To create system policies, do the following:
Launch the Exchange System Manager (Exchange System Manager.msc).
Select the container for the administrative group where the policies should apply. Right-click it and choose New→ System Policy Container.
Right-click the System Policies object and choose New→ Public Store Policy. Select the property pages you wish the policy to handle. Click OK. Assign a name to the policy and click Apply.
Specify the policies you wish enforced on servers in this Administrative Group. Click OK.
Specify the object(s) that the policy will apply to by right-clicking the policy, and selecting Add Public Store. Type the name of the Public Store the policy will manage, and click OK.
To copy system policies between administrative groups, do the following:
In Exchange System Manager, right-click the original policy and choose Copy.
Right-click another System Policy container and choose Paste.
Refresh the view.
Apply the policy to servers, mailbox stores, or public stores as appropriate.
Exchange system policies can help apply consistent settings for some server- and database-specific behaviors across an enterprise. Preferred settings can be defined and then applied to servers and databases throughout the organization. Once a policy is created, it can be copied to system policy containers in other administrative groups. Table 4-2 lists the objects that can be set by the three types of Exchange system policy objects: mailbox store policies, public store policies, and server policies.
Table 4-2. Exchange system policies for public stores, mailbox stores, and server policies
Mailbox store policy
NameDefault public storeOffline address listArchive all messagesClients support S/MIME signaturesDisplay plain-text messages in a fixed-size font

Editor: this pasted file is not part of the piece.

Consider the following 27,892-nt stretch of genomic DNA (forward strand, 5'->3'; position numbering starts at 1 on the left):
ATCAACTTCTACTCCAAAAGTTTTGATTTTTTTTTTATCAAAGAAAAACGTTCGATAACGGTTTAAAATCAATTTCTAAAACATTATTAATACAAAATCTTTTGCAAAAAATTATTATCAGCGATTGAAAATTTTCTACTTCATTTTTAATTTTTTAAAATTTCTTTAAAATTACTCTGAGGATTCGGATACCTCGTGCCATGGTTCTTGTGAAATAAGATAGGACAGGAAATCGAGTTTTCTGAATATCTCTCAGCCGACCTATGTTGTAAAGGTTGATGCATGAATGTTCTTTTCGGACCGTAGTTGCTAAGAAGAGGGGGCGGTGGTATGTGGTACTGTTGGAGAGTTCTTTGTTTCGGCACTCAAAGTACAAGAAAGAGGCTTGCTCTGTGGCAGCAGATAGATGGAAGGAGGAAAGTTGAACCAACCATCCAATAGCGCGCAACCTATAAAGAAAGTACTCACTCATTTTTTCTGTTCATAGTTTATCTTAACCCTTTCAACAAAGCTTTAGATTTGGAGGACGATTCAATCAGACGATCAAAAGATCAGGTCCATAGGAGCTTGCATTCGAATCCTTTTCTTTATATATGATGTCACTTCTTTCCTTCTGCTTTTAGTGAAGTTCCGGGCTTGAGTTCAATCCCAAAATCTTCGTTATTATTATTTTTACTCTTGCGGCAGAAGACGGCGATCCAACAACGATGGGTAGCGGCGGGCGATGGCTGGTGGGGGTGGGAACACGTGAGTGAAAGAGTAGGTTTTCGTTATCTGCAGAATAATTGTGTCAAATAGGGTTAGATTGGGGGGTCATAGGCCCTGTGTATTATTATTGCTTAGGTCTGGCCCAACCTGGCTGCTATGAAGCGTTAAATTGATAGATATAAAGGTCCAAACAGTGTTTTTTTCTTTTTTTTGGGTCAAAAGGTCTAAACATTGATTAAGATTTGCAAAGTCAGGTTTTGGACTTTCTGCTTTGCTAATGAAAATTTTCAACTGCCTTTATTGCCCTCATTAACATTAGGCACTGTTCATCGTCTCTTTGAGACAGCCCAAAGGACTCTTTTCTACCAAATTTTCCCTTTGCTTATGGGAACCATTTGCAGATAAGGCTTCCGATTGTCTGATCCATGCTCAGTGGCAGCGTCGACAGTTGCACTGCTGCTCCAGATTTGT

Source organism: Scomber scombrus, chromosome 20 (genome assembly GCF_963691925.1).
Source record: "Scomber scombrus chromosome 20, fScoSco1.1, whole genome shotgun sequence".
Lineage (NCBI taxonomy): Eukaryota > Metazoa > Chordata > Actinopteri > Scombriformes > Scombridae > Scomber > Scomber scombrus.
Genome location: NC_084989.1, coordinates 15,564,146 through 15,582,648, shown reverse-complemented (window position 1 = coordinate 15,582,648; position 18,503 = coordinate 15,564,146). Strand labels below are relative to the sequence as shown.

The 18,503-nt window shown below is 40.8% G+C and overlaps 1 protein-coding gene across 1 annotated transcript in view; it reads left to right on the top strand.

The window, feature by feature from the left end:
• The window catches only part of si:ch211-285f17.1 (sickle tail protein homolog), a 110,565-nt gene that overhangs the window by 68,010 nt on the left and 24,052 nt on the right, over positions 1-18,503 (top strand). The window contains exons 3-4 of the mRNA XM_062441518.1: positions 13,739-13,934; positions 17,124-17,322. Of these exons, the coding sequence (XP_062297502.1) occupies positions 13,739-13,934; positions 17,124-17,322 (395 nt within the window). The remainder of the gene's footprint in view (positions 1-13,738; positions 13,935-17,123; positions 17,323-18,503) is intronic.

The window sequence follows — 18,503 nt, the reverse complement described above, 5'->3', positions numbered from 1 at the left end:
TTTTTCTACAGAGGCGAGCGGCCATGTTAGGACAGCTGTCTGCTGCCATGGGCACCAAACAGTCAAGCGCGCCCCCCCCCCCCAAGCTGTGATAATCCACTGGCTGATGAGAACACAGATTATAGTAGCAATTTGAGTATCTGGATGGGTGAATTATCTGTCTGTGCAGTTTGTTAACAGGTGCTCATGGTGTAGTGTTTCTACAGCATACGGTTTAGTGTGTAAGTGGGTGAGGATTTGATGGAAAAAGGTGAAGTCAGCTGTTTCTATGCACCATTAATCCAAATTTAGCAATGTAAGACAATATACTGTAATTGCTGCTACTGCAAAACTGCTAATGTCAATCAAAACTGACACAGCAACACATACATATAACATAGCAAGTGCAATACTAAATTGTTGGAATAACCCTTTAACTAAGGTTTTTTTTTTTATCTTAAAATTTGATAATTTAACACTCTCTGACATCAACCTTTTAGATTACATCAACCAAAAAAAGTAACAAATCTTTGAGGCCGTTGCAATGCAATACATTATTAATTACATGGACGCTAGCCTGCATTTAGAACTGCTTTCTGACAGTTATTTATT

Issue warning atProhibit send atProhibit send and receive atWarning message intervalKeep deleted items forKeep deleted mailboxes forDo not permanently delete mailboxes until the store has been backed up
Public store policy
NameClients support S/MIME signaturesDisplay plain-text messages in a fixed-size font
Replication intervalReplication interval for alwaysReplication message size limit
Issue warning atProhibit send atProhibit send and receive atWarning message intervalKeep deleted items forDo not permanently delete items until the store has been backed upAge limit for all folders in this store
NameEnable subject logging and displayEnable message trackingRemove log filesRemove log files older than
System policies take priority over settings on individual servers and databases. Once an Exchange system policy is applied, the configured options are not available on the object's property pages. This helps ensure consistency between servers, while still allowing administrators in separate administrative units to edit their own policies. To remove an object from a policy so that it can be individually managed, simply navigate to the policy, right-click the name of the object, and select Remove From Policy.
Don't delete a policy, either by right-clicking it or selecting it and pressing the Delete key. If you do, ESM will ask you if you really want to remove your Exchange server, and that's exactly what it means! If you agree to the deletion, your Exchange server's configuration data will be removed from the configuration NC. MS KB 841516 explains this (dangerous) design decision, and points out that once you delete the server, the only way to get it back is to perform a disaster recovery on that computer—not a lot of fun.
If you apply a policy to an object that is already under the control of another set of policy settings, a dialog box will warn you of the policy. You will be asked to confirm that you wish the new policy to replace the old; the newer one always takes precedence.